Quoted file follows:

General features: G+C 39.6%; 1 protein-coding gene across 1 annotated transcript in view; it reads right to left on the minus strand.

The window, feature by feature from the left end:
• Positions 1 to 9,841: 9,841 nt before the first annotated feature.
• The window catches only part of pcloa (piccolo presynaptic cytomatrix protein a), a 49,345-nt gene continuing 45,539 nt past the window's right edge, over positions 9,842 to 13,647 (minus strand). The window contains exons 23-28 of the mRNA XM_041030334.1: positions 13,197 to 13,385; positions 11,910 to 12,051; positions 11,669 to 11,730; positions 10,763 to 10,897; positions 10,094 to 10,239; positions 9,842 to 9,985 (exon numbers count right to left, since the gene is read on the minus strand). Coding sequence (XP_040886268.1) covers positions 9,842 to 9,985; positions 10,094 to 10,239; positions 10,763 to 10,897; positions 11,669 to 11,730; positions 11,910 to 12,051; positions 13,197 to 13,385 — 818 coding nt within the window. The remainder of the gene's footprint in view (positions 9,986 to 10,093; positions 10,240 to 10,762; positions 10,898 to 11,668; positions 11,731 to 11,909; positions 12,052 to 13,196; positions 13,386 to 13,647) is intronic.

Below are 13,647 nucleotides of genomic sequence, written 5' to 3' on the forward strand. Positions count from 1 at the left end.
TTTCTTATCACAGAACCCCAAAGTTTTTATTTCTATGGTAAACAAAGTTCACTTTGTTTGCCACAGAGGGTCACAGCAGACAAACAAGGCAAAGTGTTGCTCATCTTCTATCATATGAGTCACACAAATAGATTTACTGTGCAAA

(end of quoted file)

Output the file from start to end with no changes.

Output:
General features: G+C 39.6%; 1 protein-coding gene across 1 annotated transcript in view; it reads right to left on the minus strand.

The window, feature by feature from the left end:
• Positions 1 to 9,841: 9,841 nt before the first annotated feature.
• The window catches only part of pcloa (piccolo presynaptic cytomatrix protein a), a 49,345-nt gene continuing 45,539 nt past the window's right edge, over positions 9,842 to 13,647 (minus strand). The window contains exons 23-28 of the mRNA XM_041030334.1: positions 13,197 to 13,385; positions 11,910 to 12,051; positions 11,669 to 11,730; positions 10,763 to 10,897; positions 10,094 to 10,239; positions 9,842 to 9,985 (exon numbers count right to left, since the gene is read on the minus strand). Coding sequence (XP_040886268.1) covers positions 9,842 to 9,985; positions 10,094 to 10,239; positions 10,763 to 10,897; positions 11,669 to 11,730; positions 11,910 to 12,051; positions 13,197 to 13,385 — 818 coding nt within the window. The remainder of the gene's footprint in view (positions 9,986 to 10,093; positions 10,240 to 10,762; positions 10,898 to 11,668; positions 11,731 to 11,909; positions 12,052 to 13,196; positions 13,386 to 13,647) is intronic.

Below are 13,647 nucleotides of genomic sequence, written 5' to 3' on the forward strand. Positions count from 1 at the left end.
TTTCTTATCACAGAACCCCAAAGTTTTTATTTCTATGGTAAACAAAGTTCACTTTGTTTGCCACAGAGGGTCACAGCAGACAAACAAGGCAAAGTGTTGCTCATCTTCTATCATATGAGTCACACAAATAGATTTACTGTGCAAA